That was OK. We've seen a lot of nature shows, and the boys are pretty matter-of-fact when it comes to the animal kingdom. I think they've absorbed a little of their grandparents' attitude; living in a more rural environment, they're not so squeamish about things.
What the doctor DIDN'T warn me about was the photo of a two-headed snake. Nels assumed that it was a picture of a snake molting, and it only LOOKED like it had two heads. Upon any sort of close inspection (which I'd been avoiding), though, it was obvious that the snake had two fully formed and functioning heads.
"I want you to read THIS page!" he said at bedtime. I skimmed the text. The story was as creepy as the picture. Nels will sometimes lay awake for hours at night, thinking about all sorts of awful, imaginary things, and I wasn't sure if an actual two-headed snake was the kind of fuel he needed.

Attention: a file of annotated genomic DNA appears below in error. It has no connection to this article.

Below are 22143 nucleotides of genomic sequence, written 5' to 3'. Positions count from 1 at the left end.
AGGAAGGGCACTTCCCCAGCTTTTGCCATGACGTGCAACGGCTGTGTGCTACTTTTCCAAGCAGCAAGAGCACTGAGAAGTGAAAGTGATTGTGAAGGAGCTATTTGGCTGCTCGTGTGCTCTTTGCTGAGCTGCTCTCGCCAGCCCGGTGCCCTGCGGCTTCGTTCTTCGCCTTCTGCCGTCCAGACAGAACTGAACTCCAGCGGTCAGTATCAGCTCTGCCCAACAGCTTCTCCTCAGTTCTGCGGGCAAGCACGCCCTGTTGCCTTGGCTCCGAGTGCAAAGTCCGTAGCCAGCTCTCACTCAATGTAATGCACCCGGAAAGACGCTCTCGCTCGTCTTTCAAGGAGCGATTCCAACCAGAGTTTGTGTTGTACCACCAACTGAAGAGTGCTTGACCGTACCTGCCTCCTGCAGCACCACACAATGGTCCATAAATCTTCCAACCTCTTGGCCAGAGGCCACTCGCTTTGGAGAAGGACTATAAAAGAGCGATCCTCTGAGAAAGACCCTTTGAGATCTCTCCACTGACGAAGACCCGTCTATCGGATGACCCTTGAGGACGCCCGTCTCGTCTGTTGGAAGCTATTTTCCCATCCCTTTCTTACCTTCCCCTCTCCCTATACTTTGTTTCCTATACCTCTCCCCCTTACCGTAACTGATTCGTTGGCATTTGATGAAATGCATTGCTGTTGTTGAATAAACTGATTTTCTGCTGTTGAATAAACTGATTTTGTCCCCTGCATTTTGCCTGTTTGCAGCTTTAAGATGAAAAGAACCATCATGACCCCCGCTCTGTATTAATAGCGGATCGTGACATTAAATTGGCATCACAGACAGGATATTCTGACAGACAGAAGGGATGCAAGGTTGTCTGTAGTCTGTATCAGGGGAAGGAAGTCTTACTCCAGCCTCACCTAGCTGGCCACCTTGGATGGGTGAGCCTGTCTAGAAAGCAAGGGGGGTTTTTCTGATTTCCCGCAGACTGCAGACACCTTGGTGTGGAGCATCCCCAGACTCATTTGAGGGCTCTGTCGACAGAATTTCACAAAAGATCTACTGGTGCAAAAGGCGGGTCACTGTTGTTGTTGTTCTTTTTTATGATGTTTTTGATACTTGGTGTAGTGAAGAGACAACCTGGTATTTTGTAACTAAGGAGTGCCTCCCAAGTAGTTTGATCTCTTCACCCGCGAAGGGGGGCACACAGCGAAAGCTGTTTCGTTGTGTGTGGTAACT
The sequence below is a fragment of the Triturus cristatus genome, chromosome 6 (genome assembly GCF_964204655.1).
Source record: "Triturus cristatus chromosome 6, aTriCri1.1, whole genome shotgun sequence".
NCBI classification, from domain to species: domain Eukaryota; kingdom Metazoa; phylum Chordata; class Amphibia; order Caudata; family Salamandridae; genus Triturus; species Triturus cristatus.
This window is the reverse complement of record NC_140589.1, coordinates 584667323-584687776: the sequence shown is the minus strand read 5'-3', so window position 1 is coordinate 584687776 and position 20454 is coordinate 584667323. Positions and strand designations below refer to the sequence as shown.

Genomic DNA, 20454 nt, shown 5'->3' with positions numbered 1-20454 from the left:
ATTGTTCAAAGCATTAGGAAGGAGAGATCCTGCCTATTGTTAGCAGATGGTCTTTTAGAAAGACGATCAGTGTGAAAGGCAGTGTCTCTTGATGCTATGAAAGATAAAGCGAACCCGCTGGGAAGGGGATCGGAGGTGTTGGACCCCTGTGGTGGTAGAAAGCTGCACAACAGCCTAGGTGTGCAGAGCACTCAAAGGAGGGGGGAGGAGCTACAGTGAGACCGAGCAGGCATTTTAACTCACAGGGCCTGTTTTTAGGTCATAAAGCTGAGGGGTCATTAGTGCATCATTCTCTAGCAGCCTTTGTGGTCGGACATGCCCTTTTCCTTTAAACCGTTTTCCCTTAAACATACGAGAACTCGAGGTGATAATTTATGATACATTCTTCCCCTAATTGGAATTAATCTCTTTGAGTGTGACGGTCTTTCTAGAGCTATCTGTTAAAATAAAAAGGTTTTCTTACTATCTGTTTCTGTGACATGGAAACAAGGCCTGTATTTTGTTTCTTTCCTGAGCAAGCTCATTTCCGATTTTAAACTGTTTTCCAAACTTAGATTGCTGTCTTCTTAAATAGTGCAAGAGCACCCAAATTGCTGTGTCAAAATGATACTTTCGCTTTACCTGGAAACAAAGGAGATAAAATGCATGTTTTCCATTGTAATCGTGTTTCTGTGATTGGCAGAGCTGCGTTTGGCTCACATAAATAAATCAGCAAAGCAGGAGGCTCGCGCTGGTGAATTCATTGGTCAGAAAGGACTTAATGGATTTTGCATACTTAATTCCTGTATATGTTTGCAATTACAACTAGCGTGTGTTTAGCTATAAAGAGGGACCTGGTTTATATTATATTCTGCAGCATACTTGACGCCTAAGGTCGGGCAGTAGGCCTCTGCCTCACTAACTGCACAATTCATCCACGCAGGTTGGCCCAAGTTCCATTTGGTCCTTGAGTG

Feeling a little reckless, I went ahead and read it, telling him that the snake had been taken into captivity after one head had attacked the other head. I watched Nels's face to see what kind of expression that revelation would evoke. He threw back his head and he laughed. He laughed until his face turned bright red. He laughed like a cartoon; doubled over, holding his stomach.
This was going well.
"Then THAT head got mad and attacked the first head back!"
Another howl of laughter, and he was rolling around on his bed. I should have figured. There's no reason this kid's deep love of slapstick shouldn't extend to reptiles.
I decided to quit while we were ahead. Some day he'll find out that the snake eventually launched a successfully fatal attack on itself. When he learns how to read.